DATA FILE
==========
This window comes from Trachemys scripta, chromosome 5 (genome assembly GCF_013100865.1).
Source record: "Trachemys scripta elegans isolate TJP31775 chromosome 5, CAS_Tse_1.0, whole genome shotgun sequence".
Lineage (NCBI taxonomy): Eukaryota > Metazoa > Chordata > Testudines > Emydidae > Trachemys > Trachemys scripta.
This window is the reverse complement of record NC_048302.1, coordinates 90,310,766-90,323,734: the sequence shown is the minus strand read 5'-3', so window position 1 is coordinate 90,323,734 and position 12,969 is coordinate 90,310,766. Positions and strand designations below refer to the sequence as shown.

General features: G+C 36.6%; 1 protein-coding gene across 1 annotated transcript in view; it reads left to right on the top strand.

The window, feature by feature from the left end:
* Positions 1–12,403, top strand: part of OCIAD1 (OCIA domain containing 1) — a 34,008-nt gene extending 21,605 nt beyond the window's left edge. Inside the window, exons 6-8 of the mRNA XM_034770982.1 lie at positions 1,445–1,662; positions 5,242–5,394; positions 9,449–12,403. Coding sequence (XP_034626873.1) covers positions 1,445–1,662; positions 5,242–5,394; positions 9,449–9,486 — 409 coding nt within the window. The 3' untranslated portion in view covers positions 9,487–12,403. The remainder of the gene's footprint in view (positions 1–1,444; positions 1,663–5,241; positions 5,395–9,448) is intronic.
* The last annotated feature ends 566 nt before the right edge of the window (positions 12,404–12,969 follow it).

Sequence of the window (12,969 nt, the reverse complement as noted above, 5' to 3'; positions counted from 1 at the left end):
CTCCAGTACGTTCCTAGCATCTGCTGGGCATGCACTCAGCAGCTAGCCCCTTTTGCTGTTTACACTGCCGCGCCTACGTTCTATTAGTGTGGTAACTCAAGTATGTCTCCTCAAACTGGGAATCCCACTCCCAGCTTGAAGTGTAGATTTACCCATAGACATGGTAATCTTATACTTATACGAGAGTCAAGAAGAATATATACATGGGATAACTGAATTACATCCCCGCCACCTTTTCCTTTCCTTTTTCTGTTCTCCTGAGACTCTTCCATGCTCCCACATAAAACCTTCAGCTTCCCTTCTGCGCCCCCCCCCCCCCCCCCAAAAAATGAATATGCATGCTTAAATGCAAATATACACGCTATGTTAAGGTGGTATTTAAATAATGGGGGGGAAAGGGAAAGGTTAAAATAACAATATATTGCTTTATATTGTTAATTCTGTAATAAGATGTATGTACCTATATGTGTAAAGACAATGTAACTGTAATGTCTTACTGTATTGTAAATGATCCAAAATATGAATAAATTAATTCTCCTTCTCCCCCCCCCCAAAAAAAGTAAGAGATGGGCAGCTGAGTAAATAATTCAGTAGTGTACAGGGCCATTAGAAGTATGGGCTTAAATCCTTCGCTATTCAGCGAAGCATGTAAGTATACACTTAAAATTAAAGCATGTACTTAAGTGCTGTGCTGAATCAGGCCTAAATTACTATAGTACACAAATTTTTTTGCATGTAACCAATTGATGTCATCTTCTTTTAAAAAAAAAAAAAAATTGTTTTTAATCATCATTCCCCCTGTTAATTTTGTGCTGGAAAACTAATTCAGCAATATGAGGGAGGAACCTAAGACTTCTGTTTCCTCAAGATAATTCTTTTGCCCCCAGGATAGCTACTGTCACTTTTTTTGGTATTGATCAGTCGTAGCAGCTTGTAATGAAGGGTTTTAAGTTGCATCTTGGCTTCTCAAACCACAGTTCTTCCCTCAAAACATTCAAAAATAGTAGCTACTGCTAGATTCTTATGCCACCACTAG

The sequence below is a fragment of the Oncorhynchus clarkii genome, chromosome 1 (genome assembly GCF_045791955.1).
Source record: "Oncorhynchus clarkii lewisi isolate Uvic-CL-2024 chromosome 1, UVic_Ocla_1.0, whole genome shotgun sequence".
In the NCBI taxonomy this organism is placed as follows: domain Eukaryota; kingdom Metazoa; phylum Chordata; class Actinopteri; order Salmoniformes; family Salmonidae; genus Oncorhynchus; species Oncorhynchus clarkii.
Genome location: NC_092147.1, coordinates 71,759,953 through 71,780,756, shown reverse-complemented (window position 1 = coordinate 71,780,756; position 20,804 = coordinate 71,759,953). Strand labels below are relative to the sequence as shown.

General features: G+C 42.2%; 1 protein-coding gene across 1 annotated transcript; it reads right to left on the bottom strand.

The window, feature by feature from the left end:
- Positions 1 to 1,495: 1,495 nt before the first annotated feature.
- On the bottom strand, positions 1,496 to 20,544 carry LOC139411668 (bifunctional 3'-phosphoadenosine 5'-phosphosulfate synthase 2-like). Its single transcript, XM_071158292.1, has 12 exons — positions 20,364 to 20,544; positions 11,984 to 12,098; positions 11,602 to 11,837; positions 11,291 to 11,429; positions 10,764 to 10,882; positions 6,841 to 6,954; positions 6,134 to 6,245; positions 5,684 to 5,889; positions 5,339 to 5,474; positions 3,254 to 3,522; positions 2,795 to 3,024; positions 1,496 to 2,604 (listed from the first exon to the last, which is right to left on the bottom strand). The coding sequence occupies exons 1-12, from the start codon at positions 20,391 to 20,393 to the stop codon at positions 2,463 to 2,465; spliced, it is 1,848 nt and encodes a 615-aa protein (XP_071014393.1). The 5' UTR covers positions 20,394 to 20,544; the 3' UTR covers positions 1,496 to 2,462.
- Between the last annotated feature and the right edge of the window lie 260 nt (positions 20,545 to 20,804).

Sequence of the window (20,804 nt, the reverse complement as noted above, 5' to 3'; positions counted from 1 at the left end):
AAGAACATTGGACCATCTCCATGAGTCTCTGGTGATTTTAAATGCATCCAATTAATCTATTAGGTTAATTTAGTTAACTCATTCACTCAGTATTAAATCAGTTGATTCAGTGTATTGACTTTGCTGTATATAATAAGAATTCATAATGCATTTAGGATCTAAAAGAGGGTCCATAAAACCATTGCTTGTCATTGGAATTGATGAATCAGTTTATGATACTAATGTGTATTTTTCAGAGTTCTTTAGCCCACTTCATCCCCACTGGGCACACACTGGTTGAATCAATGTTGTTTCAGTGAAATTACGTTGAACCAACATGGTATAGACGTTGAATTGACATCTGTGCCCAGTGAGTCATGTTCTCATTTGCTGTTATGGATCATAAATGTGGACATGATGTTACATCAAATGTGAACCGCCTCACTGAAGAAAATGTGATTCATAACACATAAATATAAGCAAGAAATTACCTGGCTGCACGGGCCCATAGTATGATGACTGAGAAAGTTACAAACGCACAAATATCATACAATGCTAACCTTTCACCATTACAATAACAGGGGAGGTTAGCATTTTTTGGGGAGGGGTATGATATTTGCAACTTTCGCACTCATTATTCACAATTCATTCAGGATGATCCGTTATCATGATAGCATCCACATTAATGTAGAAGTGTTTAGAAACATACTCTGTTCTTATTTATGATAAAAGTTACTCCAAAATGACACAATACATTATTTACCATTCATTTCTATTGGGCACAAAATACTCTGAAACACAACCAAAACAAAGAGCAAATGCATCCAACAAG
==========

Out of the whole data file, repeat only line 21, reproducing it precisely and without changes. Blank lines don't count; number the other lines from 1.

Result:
AAGAACATTGGACCATCTCCATGAGTCTCTGGTGATTTTAAATGCATCCAATTAATCTATTAGGTTAATTTAGTTAACTCATTCACTCAGTATTAAATCAGTTGATTCAGTGTATTGACTTTGCTGTATATAATAAGAATTCATAATGCATTTAGGATCTAAAAGAGGGTCCATAAAACCATTGCTTGTCATTGGAATTGATGAATCAGTTTATGATACTAATGTGTATTTTTCAGAGTTCTTTAGCCCACTTCATCCCCACTGGGCACACACTGGTTGAATCAATGTTGTTTCAGTGAAATTACGTTGAACCAACATGGTATAGACGTTGAATTGACATCTGTGCCCAGTGAGTCATGTTCTCATTTGCTGTTATGGATCATAAATGTGGACATGATGTTACATCAAATGTGAACCGCCTCACTGAAGAAAATGTGATTCATAACACATAAATATAAGCAAGAAATTACCTGGCTGCACGGGCCCATAGTATGATGACTGAGAAAGTTACAAACGCACAAATATCATACAATGCTAACCTTTCACCATTACAATAACAGGGGAGGTTAGCATTTTTTGGGGAGGGGTATGATATTTGCAACTTTCGCACTCATTATTCACAATTCATTCAGGATGATCCGTTATCATGATAGCATCCACATTAATGTAGAAGTGTTTAGAAACATACTCTGTTCTTATTTATGATAAAAGTTACTCCAAAATGACACAATACATTATTTACCATTCATTTCTATTGGGCACAAAATACTCTGAAACACAACCAAAACAAAGAGCAAATGCATCCAACAAG